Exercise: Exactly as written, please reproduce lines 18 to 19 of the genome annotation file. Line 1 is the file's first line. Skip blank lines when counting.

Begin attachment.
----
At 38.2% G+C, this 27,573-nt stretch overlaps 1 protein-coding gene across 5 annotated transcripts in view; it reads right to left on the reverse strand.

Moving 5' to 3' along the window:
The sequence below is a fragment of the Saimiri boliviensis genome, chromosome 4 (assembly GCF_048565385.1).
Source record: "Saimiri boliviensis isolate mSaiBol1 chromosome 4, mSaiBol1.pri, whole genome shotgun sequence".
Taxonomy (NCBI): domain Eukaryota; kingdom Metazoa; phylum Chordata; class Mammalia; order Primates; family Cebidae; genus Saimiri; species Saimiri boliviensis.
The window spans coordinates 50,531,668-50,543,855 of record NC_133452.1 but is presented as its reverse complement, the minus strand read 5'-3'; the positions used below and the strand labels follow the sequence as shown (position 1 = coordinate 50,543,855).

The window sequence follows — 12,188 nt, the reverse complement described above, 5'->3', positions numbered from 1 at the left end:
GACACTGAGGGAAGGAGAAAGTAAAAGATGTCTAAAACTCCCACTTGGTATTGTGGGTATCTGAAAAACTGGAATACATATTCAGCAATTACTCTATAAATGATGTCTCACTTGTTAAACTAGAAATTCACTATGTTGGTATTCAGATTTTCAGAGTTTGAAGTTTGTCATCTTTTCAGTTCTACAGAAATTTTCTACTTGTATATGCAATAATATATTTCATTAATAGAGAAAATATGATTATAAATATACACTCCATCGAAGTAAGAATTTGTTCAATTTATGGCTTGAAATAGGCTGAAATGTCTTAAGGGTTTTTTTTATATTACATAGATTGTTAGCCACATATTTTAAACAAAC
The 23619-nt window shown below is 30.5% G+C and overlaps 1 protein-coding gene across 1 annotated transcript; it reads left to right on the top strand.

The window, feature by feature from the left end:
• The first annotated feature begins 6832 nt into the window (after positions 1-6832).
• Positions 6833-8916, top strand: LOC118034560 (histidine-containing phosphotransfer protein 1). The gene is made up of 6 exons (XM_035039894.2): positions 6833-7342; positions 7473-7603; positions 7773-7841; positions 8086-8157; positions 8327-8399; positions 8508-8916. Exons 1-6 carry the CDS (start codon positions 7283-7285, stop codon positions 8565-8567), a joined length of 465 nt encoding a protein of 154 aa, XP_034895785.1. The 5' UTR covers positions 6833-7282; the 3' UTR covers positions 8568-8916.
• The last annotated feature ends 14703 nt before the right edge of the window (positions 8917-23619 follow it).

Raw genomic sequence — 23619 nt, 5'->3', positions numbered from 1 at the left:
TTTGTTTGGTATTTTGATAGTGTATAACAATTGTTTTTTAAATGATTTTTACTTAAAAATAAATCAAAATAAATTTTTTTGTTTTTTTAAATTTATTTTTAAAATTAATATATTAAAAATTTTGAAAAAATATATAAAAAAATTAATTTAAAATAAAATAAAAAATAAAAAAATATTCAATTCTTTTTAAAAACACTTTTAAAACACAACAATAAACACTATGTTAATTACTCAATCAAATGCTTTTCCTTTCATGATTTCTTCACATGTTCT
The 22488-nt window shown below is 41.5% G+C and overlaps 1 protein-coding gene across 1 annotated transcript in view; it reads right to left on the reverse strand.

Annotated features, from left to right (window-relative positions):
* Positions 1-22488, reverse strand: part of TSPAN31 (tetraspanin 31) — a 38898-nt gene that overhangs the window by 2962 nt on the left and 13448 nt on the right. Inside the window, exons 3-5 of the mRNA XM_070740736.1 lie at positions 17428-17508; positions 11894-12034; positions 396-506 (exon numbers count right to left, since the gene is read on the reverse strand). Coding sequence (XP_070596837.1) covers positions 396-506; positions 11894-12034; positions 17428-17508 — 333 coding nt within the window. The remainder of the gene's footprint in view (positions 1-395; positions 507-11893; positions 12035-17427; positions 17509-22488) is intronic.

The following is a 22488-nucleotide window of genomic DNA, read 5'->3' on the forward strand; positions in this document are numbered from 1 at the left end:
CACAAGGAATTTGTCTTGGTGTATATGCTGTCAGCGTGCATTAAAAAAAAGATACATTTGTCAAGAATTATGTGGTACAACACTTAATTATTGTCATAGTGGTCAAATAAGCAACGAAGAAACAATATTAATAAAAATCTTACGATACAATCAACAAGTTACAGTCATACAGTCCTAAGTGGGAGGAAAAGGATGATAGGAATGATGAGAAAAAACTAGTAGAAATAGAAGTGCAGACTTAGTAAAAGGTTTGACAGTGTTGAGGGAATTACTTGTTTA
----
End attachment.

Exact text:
* Positions 1-22488, reverse strand: part of TSPAN31 (tetraspanin 31) — a 38898-nt gene that overhangs the window by 2962 nt on the left and 13448 nt on the right. Inside the window, exons 3-5 of the mRNA XM_070740736.1 lie at positions 17428-17508; positions 11894-12034; positions 396-506 (exon numbers count right to left, since the gene is read on the reverse strand). Coding sequence (XP_070596837.1) covers positions 396-506; positions 11894-12034; positions 17428-17508 — 333 coding nt within the window. The remainder of the gene's footprint in view (positions 1-395; positions 507-11893; positions 12035-17427; positions 17509-22488) is intronic.

The following is a 22488-nucleotide window of genomic DNA, read 5'->3' on the forward strand; positions in this document are numbered from 1 at the left end: